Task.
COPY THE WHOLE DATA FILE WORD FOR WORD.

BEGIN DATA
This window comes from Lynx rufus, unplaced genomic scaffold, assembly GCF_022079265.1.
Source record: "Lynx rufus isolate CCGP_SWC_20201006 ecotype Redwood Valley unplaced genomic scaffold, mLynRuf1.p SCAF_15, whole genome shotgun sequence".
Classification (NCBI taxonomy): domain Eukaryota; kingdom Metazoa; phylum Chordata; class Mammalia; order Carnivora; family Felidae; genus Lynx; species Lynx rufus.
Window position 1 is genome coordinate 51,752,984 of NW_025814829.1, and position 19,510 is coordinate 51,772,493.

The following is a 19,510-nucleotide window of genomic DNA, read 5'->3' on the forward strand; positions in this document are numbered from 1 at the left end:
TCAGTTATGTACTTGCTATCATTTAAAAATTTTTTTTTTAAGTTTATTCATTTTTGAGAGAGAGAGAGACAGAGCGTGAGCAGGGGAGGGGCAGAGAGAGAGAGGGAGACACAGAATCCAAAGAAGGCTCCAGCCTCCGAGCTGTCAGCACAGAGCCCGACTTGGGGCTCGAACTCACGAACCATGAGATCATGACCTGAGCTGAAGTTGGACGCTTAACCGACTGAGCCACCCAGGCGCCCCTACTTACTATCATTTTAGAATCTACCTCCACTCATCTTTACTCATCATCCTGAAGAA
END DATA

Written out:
This window comes from Lynx rufus, unplaced genomic scaffold, assembly GCF_022079265.1.
Source record: "Lynx rufus isolate CCGP_SWC_20201006 ecotype Redwood Valley unplaced genomic scaffold, mLynRuf1.p SCAF_15, whole genome shotgun sequence".
Classification (NCBI taxonomy): domain Eukaryota; kingdom Metazoa; phylum Chordata; class Mammalia; order Carnivora; family Felidae; genus Lynx; species Lynx rufus.
Window position 1 is genome coordinate 51,752,984 of NW_025814829.1, and position 19,510 is coordinate 51,772,493.

The following is a 19,510-nucleotide window of genomic DNA, read 5'->3' on the forward strand; positions in this document are numbered from 1 at the left end:
TCAGTTATGTACTTGCTATCATTTAAAAATTTTTTTTTTAAGTTTATTCATTTTTGAGAGAGAGAGAGACAGAGCGTGAGCAGGGGAGGGGCAGAGAGAGAGAGGGAGACACAGAATCCAAAGAAGGCTCCAGCCTCCGAGCTGTCAGCACAGAGCCCGACTTGGGGCTCGAACTCACGAACCATGAGATCATGACCTGAGCTGAAGTTGGACGCTTAACCGACTGAGCCACCCAGGCGCCCCTACTTACTATCATTTTAGAATCTACCTCCACTCATCTTTACTCATCATCCTGAAGAA